The major bull charge by the Japanese 10 year government bond (JGB) to lower yields probably ended in late July 2012, or will do so soon. The Japanese Yen’s long run bull trend (effective exchange rate basis, Bank of England data) likewise probably ceased in midsummer 2012.
Four significant inflationary variables have or likely will entangle with the massive Japanese easing to date. First, major central banks around the world via various methods have engaged in extravagant easing. Consider the money printing (QE1, 2, 3), low interest rates, and other accommodative weapons of the United States Federal Reserve. The economic wizards at the Fed have heralded they will not change to a tightening course anytime soon. Don’t forget the European Central Bank’s gradual even if roundabout surrender to easy money principles (especially over the last year). Recall the generous central bankers of China, the United Kingdom, and Switzerland. In the interconnected global economy, the more widespread and sustained the money printing and related policies, the more likely that there eventually will be upward price moves in consumer prices (and similar measures) as well as interest rate increases.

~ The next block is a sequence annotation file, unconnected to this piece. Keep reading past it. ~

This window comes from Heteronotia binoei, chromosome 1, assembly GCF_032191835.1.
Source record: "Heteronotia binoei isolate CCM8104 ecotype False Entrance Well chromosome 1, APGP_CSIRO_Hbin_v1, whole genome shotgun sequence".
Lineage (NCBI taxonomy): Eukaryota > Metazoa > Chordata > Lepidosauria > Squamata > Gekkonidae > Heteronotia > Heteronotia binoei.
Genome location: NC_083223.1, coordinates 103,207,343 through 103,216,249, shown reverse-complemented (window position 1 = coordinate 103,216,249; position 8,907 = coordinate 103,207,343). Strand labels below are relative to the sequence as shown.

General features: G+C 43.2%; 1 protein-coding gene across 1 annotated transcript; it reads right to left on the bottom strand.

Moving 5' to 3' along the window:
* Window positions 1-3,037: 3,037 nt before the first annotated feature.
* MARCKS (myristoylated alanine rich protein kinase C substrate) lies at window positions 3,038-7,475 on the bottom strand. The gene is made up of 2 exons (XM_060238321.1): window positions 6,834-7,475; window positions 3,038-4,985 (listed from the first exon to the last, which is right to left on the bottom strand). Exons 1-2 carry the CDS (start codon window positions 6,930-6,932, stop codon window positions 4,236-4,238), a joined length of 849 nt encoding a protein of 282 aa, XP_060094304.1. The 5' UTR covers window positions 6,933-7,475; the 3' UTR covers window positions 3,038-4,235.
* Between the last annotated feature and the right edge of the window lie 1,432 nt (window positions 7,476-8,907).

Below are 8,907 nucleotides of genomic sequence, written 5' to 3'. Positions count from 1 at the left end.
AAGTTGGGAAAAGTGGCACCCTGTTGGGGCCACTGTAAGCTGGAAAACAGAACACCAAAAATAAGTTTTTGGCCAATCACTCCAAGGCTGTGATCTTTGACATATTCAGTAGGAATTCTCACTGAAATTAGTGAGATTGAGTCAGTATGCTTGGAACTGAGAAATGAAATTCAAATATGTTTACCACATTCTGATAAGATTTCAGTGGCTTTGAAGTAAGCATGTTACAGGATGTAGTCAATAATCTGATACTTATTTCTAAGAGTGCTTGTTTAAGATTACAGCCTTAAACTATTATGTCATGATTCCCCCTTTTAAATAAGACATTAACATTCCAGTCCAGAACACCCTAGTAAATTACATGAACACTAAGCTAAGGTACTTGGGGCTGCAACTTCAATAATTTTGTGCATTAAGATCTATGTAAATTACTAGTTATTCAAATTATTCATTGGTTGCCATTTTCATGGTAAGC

A more specific focus on the Japanese situation reveals the three other considerations. For starters, the Japanese business community (exporters especially) has become extremely upset (not merely worried) by the Yen’s sustained strength. This dismay increased due to a recent noteworthy GDP slump. Business interests (Japan, Inc.) significantly influence Japanese political policies. Second, Japan likely will enshrine a new governing political party after its December 2012 elections. These incoming political leaders apparently seek an even easier monetary policy than presently exists.
The third relates to the towering Japanese government debt and ongoing substantial budget deficits. Most political pundits and marketplace mavens bemoan the looming United States fiscal cliff. Japan, unlike America, wins praise as being a nation of savers (creditors) rather than debtors (borrowers). However, the Japanese government, unlike its citizens, does not incarnate thriftiness.
The current and medium term Japanese fiscal outlook, even without a change in government policies, is no cause for complacency. The Japanese political (economic) establishment, regardless of party, engages in brinkmanship, for it has shown little inclination to subdue that substantial deficit spending and massive and growing government debt. Compare the United States awesome near term and long run federal debt vista. Thus Japan probably already is fairly close to the border of a fiscal crisis.